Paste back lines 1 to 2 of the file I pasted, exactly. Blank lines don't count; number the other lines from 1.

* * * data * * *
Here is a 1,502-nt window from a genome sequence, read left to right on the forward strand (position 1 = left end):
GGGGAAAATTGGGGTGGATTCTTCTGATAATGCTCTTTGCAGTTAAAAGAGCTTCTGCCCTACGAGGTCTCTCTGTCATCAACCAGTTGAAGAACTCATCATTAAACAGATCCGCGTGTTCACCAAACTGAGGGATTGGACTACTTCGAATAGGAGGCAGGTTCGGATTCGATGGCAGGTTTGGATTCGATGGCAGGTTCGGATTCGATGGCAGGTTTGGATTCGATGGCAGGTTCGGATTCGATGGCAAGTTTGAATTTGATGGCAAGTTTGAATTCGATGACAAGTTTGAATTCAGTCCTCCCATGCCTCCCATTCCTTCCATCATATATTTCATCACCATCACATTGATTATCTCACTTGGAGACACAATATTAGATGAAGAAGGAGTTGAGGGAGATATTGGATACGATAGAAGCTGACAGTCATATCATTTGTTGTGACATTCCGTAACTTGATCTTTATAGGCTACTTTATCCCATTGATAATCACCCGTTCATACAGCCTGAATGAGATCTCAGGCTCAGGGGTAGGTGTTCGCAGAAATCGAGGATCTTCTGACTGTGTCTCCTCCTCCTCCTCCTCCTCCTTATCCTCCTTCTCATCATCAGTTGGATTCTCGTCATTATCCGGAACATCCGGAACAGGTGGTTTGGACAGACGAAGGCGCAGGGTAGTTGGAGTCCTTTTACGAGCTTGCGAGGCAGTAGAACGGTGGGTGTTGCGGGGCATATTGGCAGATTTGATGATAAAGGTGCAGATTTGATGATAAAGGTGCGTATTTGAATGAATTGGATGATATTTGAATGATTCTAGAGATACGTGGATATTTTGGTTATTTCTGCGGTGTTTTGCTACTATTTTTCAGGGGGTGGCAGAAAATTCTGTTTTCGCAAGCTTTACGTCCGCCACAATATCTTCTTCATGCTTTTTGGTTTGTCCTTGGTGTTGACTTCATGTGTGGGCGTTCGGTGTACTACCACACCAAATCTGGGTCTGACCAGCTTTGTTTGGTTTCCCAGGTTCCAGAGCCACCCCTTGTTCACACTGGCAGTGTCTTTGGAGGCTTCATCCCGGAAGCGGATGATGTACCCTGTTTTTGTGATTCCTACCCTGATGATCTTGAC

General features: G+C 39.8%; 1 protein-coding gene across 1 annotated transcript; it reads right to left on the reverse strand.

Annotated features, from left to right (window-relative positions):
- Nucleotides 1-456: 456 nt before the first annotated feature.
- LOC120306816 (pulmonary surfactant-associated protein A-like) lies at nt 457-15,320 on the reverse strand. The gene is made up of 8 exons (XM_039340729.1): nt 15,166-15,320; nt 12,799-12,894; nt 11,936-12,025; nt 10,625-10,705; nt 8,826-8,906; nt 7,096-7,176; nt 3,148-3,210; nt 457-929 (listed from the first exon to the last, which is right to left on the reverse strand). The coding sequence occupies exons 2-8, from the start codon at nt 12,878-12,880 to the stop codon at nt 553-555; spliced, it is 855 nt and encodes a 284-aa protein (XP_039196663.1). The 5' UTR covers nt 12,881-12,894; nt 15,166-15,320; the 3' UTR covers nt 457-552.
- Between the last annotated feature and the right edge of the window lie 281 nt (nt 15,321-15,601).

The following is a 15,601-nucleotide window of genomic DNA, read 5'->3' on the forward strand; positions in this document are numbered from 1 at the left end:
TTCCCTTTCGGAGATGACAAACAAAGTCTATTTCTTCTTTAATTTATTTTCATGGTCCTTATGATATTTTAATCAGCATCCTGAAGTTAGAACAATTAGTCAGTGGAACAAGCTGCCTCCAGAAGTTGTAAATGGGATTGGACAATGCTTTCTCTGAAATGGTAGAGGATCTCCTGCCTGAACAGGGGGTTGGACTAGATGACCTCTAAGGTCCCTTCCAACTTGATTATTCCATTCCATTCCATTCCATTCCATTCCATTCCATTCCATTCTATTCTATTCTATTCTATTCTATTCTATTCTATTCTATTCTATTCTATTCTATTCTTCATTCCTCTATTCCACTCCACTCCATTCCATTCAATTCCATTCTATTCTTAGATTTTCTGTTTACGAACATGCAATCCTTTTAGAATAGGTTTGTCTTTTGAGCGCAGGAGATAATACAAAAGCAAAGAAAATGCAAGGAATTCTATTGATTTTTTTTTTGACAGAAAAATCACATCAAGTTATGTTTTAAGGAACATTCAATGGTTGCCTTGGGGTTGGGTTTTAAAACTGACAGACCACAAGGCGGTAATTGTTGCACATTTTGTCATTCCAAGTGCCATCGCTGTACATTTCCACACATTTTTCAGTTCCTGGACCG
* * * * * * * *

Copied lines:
Here is a 1,502-nt window from a genome sequence, read left to right on the forward strand (position 1 = left end):
GGGGAAAATTGGGGTGGATTCTTCTGATAATGCTCTTTGCAGTTAAAAGAGCTTCTGCCCTACGAGGTCTCTCTGTCATCAACCAGTTGAAGAACTCATCATTAAACAGATCCGCGTGTTCACCAAACTGAGGGATTGGACTACTTCGAATAGGAGGCAGGTTCGGATTCGATGGCAGGTTTGGATTCGATGGCAGGTTCGGATTCGATGGCAGGTTTGGATTCGATGGCAGGTTCGGATTCGATGGCAAGTTTGAATTTGATGGCAAGTTTGAATTCGATGACAAGTTTGAATTCAGTCCTCCCATGCCTCCCATTCCTTCCATCATATATTTCATCACCATCACATTGATTATCTCACTTGGAGACACAATATTAGATGAAGAAGGAGTTGAGGGAGATATTGGATACGATAGAAGCTGACAGTCATATCATTTGTTGTGACATTCCGTAACTTGATCTTTATAGGCTACTTTATCCCATTGATAATCACCCGTTCATACAGCCTGAATGAGATCTCAGGCTCAGGGGTAGGTGTTCGCAGAAATCGAGGATCTTCTGACTGTGTCTCCTCCTCCTCCTCCTCCTCCTTATCCTCCTTCTCATCATCAGTTGGATTCTCGTCATTATCCGGAACATCCGGAACAGGTGGTTTGGACAGACGAAGGCGCAGGGTAGTTGGAGTCCTTTTACGAGCTTGCGAGGCAGTAGAACGGTGGGTGTTGCGGGGCATATTGGCAGATTTGATGATAAAGGTGCAGATTTGATGATAAAGGTGCGTATTTGAATGAATTGGATGATATTTGAATGATTCTAGAGATACGTGGATATTTTGGTTATTTCTGCGGTGTTTTGCTACTATTTTTCAGGGGGTGGCAGAAAATTCTGTTTTCGCAAGCTTTACGTCCGCCACAATATCTTCTTCATGCTTTTTGGTTTGTCCTTGGTGTTGACTTCATGTGTGGGCGTTCGGTGTACTACCACACCAAATCTGGGTCTGACCAGCTTTGTTTGGTTTCCCAGGTTCCAGAGCCACCCCTTGTTCACACTGGCAGTGTCTTTGGAGGCTTCATCCCGGAAGCGGATGATGTACCCTGTTTTTGTGATTCCTACCCTGATGATCTTGAC